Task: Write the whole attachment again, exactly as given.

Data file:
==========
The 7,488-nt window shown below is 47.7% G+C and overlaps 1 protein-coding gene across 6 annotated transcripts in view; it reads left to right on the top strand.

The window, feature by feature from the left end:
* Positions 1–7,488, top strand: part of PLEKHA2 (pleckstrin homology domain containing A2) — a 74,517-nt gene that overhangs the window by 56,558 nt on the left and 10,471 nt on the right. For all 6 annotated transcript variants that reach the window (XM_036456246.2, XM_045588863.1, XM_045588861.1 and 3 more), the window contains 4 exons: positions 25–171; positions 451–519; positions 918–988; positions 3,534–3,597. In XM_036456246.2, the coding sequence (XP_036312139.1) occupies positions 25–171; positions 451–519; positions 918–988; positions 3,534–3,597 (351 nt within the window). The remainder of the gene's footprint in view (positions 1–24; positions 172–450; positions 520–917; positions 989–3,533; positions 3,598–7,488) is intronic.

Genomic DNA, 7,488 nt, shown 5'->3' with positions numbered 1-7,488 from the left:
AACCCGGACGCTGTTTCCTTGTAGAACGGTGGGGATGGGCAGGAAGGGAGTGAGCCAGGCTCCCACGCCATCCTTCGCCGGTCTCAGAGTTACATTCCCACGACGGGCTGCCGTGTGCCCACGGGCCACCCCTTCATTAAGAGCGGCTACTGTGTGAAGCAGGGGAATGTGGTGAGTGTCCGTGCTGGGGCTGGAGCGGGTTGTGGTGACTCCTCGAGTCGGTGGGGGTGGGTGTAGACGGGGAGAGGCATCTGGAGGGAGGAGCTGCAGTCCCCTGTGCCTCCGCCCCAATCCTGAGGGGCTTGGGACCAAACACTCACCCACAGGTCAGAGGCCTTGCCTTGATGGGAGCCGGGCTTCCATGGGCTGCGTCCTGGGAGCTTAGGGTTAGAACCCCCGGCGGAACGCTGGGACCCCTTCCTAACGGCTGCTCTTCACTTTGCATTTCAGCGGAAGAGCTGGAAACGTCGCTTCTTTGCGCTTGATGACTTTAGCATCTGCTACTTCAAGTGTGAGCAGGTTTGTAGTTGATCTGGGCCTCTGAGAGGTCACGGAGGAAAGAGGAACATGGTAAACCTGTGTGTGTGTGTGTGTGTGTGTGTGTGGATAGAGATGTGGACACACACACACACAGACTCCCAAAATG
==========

The 7,488-nt window shown below is 47.7% G+C and overlaps 1 protein-coding gene across 6 annotated transcripts in view; it reads left to right on the top strand.

The window, feature by feature from the left end:
* Positions 1–7,488, top strand: part of PLEKHA2 (pleckstrin homology domain containing A2) — a 74,517-nt gene that overhangs the window by 56,558 nt on the left and 10,471 nt on the right. For all 6 annotated transcript variants that reach the window (XM_036456246.2, XM_045588863.1, XM_045588861.1 and 3 more), the window contains 4 exons: positions 25–171; positions 451–519; positions 918–988; positions 3,534–3,597. In XM_036456246.2, the coding sequence (XP_036312139.1) occupies positions 25–171; positions 451–519; positions 918–988; positions 3,534–3,597 (351 nt within the window). The remainder of the gene's footprint in view (positions 1–24; positions 172–450; positions 520–917; positions 989–3,533; positions 3,598–7,488) is intronic.

Genomic DNA, 7,488 nt, shown 5'->3' with positions numbered 1-7,488 from the left:
AACCCGGACGCTGTTTCCTTGTAGAACGGTGGGGATGGGCAGGAAGGGAGTGAGCCAGGCTCCCACGCCATCCTTCGCCGGTCTCAGAGTTACATTCCCACGACGGGCTGCCGTGTGCCCACGGGCCACCCCTTCATTAAGAGCGGCTACTGTGTGAAGCAGGGGAATGTGGTGAGTGTCCGTGCTGGGGCTGGAGCGGGTTGTGGTGACTCCTCGAGTCGGTGGGGGTGGGTGTAGACGGGGAGAGGCATCTGGAGGGAGGAGCTGCAGTCCCCTGTGCCTCCGCCCCAATCCTGAGGGGCTTGGGACCAAACACTCACCCACAGGTCAGAGGCCTTGCCTTGATGGGAGCCGGGCTTCCATGGGCTGCGTCCTGGGAGCTTAGGGTTAGAACCCCCGGCGGAACGCTGGGACCCCTTCCTAACGGCTGCTCTTCACTTTGCATTTCAGCGGAAGAGCTGGAAACGTCGCTTCTTTGCGCTTGATGACTTTAGCATCTGCTACTTCAAGTGTGAGCAGGTTTGTAGTTGATCTGGGCCTCTGAGAGGTCACGGAGGAAAGAGGAACATGGTAAACCTGTGTGTGTGTGTGTGTGTGTGTGTGTGGATAGAGATGTGGACACACACACACACAGACTCCCAAAATG